China Breeds Success – The Country's Head Start in New Breeding Techniques

On 25 July, the European Court of Justice will make a decision on the regulation of new breeding techniques. The introduction of these techniques, such as CRISPR/Cas, creates various opportunities in plant breeding, mainly because it allows for faster and more precise breeding. But while application of new breeding techniques is hampered in the US and Europe by uncertainties to do with regulation and consumer acceptance, China is moving fast when it comes to this technology and is currently in the lead regarding patent applications for plant traits bred using new breeding techniques.

Regulatory uncertainties pose a risk for EU breeders

Innovative new breeding techniques (NBTs) such as CRISPR/Cas are a type of biotechnology that enables users to change plant traits by precisely editing its DNA or without even changing the DNA at all. The fundamental difference between genetically modified (GM) plants and NBT plants is that NBT yields results that could also be obtained through natural processes, while this is not the case for GM plants.

Due to the more natural character of NBT, the applicable regulations are vague and currently being debated by the European Commission, creating uncertainty over the approval of NBT plants for the EU consumer market. The US has recently decided not to define and regulate NBTs as GM (see our recent article No Copy-Pasting), which is advantageous for breeders that are using NBTs, as it leads to lower costs for meeting regulatory requirements as well as faster market entry. Other countries, such as China, have taken a similar approach. The regulatory uncertainties in Europe pose a risk to the breeder and grower as access to the end market might be limited.

China is the big player in the NBT industry

Some EU and North American companies are hesitant when it comes to patenting NBTs for plant breeding. The majority (73%) of patent applications come from Chinese players, who are way ahead of Europe (12%) and the US (11%) (see Figure 1). The Chinese are especially dominant in terms of research and patent applications for CRISPR/Cas (95%).

Figure 1: China dominates NBT plant patent applications, 2007-2017


Note: Patent applications of angiosperms (classification A01H5 or A01H6) created with NBTs (CRISPR/Cas, ZFN, ODM, meganuclease, reverse breeding, RdDM and grafting on GM)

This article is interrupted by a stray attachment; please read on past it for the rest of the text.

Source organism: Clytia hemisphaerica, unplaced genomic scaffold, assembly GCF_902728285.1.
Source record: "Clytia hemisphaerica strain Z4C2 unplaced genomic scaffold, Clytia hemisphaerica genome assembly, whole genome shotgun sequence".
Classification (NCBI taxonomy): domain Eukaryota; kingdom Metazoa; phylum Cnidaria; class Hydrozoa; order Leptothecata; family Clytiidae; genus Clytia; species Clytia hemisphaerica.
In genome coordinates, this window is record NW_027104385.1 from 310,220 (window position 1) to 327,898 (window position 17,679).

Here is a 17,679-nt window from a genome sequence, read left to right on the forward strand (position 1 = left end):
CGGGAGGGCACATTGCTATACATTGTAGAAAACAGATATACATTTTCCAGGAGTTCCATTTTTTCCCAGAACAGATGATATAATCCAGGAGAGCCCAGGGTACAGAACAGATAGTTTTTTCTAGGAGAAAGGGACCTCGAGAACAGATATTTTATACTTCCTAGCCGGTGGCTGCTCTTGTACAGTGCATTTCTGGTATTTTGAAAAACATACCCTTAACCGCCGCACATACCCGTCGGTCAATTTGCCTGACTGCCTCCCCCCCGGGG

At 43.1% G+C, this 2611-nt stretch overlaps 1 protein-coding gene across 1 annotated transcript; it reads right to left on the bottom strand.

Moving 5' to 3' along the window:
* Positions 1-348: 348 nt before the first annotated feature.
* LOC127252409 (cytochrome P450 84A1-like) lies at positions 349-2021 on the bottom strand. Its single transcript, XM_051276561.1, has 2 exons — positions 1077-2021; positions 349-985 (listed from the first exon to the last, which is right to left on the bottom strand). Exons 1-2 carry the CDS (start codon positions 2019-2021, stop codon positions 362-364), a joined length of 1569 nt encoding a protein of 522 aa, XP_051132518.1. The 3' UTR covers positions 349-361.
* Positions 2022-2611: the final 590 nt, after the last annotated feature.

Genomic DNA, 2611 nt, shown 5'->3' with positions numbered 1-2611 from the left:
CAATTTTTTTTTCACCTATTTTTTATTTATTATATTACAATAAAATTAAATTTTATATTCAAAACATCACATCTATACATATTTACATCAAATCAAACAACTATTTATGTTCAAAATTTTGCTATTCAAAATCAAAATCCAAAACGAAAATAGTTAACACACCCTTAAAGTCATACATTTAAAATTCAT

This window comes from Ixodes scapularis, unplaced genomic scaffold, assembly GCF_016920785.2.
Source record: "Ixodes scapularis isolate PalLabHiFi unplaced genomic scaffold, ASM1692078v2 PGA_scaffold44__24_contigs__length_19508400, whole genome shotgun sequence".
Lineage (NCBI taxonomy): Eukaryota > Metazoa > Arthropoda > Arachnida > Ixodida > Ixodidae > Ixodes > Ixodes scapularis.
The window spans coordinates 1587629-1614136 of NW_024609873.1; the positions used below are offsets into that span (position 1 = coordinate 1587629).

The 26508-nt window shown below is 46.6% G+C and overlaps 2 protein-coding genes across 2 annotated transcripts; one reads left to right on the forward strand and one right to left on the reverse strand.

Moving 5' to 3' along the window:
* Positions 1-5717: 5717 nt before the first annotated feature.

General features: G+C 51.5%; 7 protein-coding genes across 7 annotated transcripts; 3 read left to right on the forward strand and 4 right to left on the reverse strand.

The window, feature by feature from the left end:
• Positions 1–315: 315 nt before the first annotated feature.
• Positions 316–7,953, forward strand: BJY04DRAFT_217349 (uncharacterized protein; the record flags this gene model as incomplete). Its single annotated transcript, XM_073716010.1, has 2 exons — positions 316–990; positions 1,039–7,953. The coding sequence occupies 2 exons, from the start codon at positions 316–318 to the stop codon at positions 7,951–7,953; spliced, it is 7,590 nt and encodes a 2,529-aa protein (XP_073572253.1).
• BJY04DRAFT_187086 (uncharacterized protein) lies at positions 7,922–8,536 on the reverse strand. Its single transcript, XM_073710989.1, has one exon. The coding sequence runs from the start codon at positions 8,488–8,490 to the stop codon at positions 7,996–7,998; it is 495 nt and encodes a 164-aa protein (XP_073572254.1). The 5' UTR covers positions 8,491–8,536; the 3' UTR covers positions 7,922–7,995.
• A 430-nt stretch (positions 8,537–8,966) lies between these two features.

Source: EPO Espacenet, Rabobank 2018

Chinese governmental interference is driving research and plant breeding

Chinese patents are mainly filed by the public sector (universities and institutes), and the patented features are predominantly related to improving specific plant traits in rice. This makes sense considering Chinese concerns about food security and the importance of rice for China.

Although the production of rice is slowly increasing, the fast increase in China’s population has made the country into a net importer of rice ever since 2011 (see Figure 2). To feed China’s increasing population, the government has introduced the largest publicly funded research programme in the world. As outlined in the programme’s goals, Chinese patent applications are mostly filed for specified plant-crop species, predominantly in the main staple food rice (see Figure 3).

Figure 2: China went from rice exporter to rice importer,


Source: UN-Comtrade, FAOSTAT, Rabobank 2018

The effect of China’s immense breeding activity is not a direct competitive threat to European and American breeders, as the patents are predominantly in rice, which is not a focus crop for most US and European breeders. However, Chinese breeders are currently able to quickly gain experience and knowledge on NBTs, gaining further advantage over breeders in other countries.

Figure 3: China is patenting applications for a variety of plants, predominantly in rice, 2007-2017


* ‘Plants’ refers to applications which have been applied to all species of plants instead of being specific to only one plant species.

Source: EPO Espacenet, Rabobank 2018

This article was co-written by Renda Bosma.

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